Filed under British Literature

Living in the Open: On Not Knowing Greek by Virginia Woolf

After reading Tolstoi’s Love Letters published by The Hogarth Press which collection Virginia Woolf is credited as co-translator although she didn’t know Russian, I reached for Woolf’s essays in which she discusses different cultures and the art of translation.  In “On Not Knowing Greek,” she argues that the Greeks conducted their lives outside, in the open air, and communicated with one another more succinctly and dramatically.  For the English, she argues, who are prone to living indoors, having discussions in the drawing room and writing massive novels filled with thousands of words, Greek literature and culture is something that can never be fully understood.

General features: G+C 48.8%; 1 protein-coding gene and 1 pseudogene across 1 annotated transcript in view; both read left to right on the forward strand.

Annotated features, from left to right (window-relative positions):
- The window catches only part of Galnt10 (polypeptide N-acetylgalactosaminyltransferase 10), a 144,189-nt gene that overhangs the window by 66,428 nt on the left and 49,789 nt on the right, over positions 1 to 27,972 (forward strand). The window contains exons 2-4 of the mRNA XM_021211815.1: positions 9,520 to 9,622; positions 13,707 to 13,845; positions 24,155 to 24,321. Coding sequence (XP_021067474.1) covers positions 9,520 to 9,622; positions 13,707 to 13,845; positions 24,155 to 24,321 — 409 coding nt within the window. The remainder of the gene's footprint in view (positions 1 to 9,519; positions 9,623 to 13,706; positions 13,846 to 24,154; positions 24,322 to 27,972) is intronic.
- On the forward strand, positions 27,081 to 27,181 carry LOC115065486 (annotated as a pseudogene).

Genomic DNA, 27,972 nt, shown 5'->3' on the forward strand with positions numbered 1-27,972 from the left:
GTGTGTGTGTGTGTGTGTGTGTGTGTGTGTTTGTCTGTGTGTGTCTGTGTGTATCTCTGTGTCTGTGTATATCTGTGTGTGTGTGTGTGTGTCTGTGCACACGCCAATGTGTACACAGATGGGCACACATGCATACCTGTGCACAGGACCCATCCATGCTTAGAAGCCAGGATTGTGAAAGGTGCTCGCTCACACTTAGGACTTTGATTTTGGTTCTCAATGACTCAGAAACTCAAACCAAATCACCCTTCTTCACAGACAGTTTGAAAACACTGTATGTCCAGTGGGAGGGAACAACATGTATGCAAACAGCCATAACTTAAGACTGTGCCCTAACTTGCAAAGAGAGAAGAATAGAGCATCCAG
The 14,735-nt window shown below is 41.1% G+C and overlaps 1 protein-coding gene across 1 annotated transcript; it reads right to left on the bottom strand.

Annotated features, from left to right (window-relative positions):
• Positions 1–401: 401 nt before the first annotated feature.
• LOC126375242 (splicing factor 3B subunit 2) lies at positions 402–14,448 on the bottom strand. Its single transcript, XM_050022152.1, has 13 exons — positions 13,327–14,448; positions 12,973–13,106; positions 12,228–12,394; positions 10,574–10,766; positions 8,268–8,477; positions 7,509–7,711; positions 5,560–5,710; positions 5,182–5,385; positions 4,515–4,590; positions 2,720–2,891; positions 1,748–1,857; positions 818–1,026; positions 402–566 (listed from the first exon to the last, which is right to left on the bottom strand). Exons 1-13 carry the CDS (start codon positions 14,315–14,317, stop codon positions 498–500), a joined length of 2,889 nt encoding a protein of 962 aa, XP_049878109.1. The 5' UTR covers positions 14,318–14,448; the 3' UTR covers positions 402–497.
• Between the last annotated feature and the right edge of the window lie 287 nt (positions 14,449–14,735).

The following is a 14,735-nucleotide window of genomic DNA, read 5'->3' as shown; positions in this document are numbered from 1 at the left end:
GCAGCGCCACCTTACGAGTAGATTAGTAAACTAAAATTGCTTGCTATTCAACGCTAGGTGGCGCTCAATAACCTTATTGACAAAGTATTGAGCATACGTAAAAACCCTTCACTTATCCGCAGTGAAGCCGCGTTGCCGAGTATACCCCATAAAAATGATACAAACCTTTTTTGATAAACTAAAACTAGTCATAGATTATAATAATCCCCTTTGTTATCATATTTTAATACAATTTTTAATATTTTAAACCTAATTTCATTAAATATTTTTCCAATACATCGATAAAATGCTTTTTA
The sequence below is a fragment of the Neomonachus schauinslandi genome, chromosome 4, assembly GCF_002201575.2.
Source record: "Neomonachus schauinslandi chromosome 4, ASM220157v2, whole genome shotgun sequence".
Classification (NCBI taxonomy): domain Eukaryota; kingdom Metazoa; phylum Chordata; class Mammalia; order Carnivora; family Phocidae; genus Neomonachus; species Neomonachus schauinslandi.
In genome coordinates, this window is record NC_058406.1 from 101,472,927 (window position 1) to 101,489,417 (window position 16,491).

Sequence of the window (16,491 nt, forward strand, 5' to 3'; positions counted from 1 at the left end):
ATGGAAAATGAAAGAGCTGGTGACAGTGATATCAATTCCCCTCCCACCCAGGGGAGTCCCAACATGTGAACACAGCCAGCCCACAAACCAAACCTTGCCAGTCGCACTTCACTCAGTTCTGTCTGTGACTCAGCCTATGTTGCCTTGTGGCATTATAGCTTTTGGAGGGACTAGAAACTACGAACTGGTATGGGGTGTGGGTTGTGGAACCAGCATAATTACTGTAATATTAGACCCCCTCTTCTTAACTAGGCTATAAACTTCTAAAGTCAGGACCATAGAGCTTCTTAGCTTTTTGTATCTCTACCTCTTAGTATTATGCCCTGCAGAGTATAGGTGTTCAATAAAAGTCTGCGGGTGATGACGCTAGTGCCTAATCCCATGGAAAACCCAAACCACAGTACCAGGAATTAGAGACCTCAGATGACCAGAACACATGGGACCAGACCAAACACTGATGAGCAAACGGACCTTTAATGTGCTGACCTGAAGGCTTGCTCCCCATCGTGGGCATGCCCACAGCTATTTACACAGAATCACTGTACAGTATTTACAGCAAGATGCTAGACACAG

A people who judged as much as the Athenians did by ear, sitting out-of-doors at the play or listening to argument in the market-place, were far less apt than we are to break off sentences and appreciate them apart from the context.  For them there were no Beauties of Hardy, Beauties of Meredith, Sayings from George Eliot.  The writer had to think more of the whole and less of the detail.  Naturally, living in the open, it was not the lip or the eye that struck them, but the carriage of the body and the proportions of its parts.  Thus, when we quote and extract we do the Greeks more damage than we do the English.  There is a bareness and abruptness in their literature which grates upon a taste accustomed to the intricacy and finish of printed books.  We have to stretch our minds, to grasp a whole devoid of the prettiness of details or the emphasis of eloquence.  Accustomed to look directly and largely rather than minutely and aslant, it was safe for them to step into the thick of emotions which blind and bewilder an age like our own.